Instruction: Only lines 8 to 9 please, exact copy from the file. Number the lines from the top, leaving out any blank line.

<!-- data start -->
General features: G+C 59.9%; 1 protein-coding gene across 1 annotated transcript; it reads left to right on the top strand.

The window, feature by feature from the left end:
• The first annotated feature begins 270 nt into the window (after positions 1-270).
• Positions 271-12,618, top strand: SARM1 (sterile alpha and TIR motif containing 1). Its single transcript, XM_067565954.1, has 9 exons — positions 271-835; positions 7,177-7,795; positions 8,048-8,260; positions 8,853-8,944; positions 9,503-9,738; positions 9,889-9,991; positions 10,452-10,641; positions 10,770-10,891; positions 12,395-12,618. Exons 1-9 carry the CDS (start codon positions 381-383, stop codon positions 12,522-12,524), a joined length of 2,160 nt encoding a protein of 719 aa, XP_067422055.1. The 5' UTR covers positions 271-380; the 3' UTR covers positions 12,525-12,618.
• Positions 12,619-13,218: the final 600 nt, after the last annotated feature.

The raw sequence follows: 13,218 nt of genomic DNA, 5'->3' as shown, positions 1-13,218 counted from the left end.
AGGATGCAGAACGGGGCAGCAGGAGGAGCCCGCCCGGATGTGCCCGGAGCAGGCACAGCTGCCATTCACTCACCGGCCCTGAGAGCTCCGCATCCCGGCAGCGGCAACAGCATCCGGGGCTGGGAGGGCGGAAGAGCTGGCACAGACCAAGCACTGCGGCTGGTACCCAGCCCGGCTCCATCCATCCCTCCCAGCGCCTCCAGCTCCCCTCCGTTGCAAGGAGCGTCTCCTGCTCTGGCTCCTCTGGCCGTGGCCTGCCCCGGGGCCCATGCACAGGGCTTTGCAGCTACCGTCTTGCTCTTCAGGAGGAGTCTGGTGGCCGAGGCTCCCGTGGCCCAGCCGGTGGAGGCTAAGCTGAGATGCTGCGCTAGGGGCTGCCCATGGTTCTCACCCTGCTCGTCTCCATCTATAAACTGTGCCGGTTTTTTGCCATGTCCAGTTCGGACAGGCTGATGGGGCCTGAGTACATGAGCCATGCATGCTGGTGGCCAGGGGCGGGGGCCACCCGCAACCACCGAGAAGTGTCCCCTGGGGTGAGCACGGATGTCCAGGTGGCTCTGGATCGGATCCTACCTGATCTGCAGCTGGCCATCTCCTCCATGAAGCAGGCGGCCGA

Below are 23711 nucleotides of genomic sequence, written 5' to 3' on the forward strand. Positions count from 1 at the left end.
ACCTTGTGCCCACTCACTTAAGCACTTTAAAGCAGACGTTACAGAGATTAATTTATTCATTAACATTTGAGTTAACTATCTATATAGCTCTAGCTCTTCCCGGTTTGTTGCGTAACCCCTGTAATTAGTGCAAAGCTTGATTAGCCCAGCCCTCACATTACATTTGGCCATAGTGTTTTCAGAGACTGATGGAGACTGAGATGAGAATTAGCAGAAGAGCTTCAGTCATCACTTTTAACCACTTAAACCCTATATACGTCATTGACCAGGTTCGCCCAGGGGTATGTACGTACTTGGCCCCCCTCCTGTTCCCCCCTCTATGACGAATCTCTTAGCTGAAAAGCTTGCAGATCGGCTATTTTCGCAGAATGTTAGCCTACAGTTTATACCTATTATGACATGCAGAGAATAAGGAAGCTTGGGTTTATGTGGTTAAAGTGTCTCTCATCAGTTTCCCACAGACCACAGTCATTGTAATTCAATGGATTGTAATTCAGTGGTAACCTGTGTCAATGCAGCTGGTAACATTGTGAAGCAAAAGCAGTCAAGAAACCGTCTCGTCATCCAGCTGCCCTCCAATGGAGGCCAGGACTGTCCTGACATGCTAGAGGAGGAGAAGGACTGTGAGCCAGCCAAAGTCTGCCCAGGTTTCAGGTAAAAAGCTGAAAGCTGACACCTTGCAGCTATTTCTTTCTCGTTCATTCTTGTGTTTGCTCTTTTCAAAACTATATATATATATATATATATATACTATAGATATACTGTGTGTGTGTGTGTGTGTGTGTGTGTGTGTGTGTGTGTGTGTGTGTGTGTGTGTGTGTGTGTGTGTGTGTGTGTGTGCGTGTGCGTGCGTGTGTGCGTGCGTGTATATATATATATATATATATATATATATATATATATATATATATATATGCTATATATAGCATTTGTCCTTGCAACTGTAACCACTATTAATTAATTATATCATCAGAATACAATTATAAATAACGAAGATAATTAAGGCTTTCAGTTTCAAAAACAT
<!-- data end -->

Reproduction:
Below are 23711 nucleotides of genomic sequence, written 5' to 3' on the forward strand. Positions count from 1 at the left end.
ACCTTGTGCCCACTCACTTAAGCACTTTAAAGCAGACGTTACAGAGATTAATTTATTCATTAACATTTGAGTTAACTATCTATATAGCTCTAGCTCTTCCCGGTTTGTTGCGTAACCCCTGTAATTAGTGCAAAGCTTGATTAGCCCAGCCCTCACATTACATTTGGCCATAGTGTTTTCAGAGACTGATGGAGACTGAGATGAGAATTAGCAGAAGAGCTTCAGTCATCACTTTTAACCACTTAAACCCTATATACGTCATTGACCAGGTTCGCCCAGGGGTATGTACGTACTTGGCCCCCCTCCTGTTCCCCCCTCTATGACGAATCTCTTAGCTGAAAAGCTTGCAGATCGGCTATTTTCGCAGAATGTTAGCCTACAGTTTATACCTATTATGACATGCAGAGAATAAGGAAGCTTGGGTTTATGTGGTTAAAGTGTCTCTCATCAGTTTCCCACAGACCACAGTCATTGTAATTCAATGGATTGTAATTCAGTGGTAACCTGTGTCAATGCAGCTGGTAACATTGTGAAGCAAAAGCAGTCAAGAAACCGTCTCGTCATCCAGCTGCCCTCCAATGGAGGCCAGGACTGTCCTGACATGCTAGAGGAGGAGAAGGACTGTGAGCCAGCCAAAGTCTGCCCAGGTTTCAGGTAAAAAGCTGAAAGCTGACACCTTGCAGCTATTTCTTTCTCGTTCATTCTTGTGTTTGCTCTTTTCAAAACTATATATATATATATATATATATACTATAGATATACTGTGTGTGTGTGTGTGTGTGTGTGTGTGTGTGTGTGTGTGTGTGTGTGTGTGTGTGTGTGTGTGTGTGTGTGTGTGTGCGTGTGCGTGCGTGTGTGCGTGCGTGTATATATATATATATATATATATATATATATATATATATATATATATATGCTATATATAGCATTTGTCCTTGCAACTGTAACCACTATTAATTAATTATATCATCAGAATACAATTATAAATAACGAAGATAATTAAGGCTTTCAGTTTCAAAAACAT